PGPEncryption Module: A Simple How to Guide
I am sure many of you must have by now been made aware that SAP has released B2B and SFTP/PGP capabilities for SAP PI. Earlier, we had to depend upon third party vendors for this service but with SAP filling this gap, I strongly believe that PI is now in a better position to be provisioned and a true enterprise service bus.
If you are on PI 7.11, the prerequisite for installing and using these new add ons are SP08. I have been able to get my hands on a PI 7.11 SP08 machine and have successfully tested the PGP module as a start. In this blog, I will explain how to do PGP encryption using the SAP provided standard module PGPEncryption.
For simplicity sakes, I have created a simple scenario as follows;
A Basic Introduction to PGP Encryption:
1. Encryption Only
To do encryption, we will use the public key provided to us by the partner. Along with the public key, we also need to understand what is the encryption algorithm that is expected by the partner. There are various algorithms and the SAP standard module supports the following AES_128, AES_192, AES_256, BLOWFISH, CAST5, DES, 3DES and TWOFISH.
2. Sign and Encrypt
In this case along with the public key provided to us by the partner, we will also need our own private key and its passphrase that we will use to sign the message. We can also along with the encryption algorithm, choose what should be the signing algorithm. Currently the supported algorithms for signing are MD5, RIPEMD160, SHA1, SHA224, SHA256, SHA384 and SHA512.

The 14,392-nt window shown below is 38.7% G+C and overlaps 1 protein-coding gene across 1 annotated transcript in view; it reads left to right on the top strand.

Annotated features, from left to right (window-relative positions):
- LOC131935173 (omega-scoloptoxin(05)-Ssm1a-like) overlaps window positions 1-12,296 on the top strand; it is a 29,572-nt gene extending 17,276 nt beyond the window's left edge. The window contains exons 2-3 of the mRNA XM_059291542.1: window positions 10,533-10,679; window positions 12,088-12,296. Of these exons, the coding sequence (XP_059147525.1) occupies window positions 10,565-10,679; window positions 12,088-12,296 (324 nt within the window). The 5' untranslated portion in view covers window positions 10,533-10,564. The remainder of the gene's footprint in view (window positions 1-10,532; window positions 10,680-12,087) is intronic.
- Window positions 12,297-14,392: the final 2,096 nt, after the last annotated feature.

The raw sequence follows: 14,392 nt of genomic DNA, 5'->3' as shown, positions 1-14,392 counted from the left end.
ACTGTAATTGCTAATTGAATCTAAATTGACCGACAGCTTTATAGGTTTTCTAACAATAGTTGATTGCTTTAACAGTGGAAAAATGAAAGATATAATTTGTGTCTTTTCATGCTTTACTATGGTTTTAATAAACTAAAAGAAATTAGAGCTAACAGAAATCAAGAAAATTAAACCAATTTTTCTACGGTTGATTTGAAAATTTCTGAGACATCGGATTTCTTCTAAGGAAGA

We can also define the compression that needs to be carried out on the message which will help reduce the message size. This is an optional usage but if used the supported compressions are ZIP, ZLIB and BZIP2
Receiver Communication channel configuration:
In the below communication channel, we will use both Sign and encrypt while sending the message to Receiver.
Note that in the above, we have used the partners public key pubring.pkr for encryption and our private key didikey.skr along with its passphrase for signing the messages. Also we have used ZIP as the compression mode.
By default, the keys can be placed under the path usr/sap/<System ID>/<Instance ID>/sec. But in case you want to use a different path, then use the parameter keyRootPath to define your custom path.
Input file used;
Signed and Encrypted message;
In the next blog, I will show you how we can decrypt this file to a human readable content 🙂